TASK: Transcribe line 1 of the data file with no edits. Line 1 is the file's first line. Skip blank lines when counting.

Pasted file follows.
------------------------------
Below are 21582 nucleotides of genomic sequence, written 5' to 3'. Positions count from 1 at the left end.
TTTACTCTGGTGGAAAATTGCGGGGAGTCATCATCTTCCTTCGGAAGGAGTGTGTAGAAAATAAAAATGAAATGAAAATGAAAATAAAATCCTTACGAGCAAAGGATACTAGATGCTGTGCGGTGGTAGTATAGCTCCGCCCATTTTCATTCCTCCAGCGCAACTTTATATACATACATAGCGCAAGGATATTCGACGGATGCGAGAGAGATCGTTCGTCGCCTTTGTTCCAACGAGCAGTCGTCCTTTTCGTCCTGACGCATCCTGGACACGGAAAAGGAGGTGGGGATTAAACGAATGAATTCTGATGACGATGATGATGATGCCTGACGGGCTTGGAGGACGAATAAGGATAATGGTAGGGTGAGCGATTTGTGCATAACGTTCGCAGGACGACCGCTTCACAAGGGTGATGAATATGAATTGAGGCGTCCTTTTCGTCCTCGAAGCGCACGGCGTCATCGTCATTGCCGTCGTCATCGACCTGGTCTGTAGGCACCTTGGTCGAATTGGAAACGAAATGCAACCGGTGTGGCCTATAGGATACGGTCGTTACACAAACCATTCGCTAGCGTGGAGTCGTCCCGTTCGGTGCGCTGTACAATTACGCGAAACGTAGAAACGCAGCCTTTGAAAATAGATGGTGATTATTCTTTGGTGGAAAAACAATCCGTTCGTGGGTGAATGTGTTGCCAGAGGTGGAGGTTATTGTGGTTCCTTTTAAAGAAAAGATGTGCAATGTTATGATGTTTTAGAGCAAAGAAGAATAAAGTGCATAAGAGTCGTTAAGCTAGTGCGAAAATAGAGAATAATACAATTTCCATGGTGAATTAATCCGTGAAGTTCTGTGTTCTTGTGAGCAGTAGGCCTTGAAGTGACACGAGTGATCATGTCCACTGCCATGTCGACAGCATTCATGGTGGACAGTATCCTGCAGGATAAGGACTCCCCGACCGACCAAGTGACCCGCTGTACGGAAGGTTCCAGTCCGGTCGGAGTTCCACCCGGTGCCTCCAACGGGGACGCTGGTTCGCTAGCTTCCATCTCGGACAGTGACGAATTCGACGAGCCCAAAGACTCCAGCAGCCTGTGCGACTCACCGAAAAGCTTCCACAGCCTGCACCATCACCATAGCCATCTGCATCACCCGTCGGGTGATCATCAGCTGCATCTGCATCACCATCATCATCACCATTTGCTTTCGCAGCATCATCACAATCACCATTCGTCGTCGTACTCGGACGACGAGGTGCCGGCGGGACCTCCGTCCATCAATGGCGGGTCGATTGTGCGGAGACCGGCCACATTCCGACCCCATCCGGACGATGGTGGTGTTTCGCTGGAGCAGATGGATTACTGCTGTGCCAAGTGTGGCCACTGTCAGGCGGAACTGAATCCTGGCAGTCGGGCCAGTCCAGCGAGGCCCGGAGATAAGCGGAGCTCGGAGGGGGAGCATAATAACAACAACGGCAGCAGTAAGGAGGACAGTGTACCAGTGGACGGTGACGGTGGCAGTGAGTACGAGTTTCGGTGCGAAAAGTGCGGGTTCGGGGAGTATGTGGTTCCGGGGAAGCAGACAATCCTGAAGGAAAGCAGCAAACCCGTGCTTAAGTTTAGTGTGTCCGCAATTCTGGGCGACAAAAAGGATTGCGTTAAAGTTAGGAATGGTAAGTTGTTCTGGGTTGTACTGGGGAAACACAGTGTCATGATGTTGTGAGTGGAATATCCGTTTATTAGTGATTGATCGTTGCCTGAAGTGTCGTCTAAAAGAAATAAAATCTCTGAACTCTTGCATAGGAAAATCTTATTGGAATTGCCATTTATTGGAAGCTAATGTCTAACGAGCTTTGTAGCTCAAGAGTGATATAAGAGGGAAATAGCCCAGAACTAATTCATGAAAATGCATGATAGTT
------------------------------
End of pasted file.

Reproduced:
Below are 21582 nucleotides of genomic sequence, written 5' to 3'. Positions count from 1 at the left end.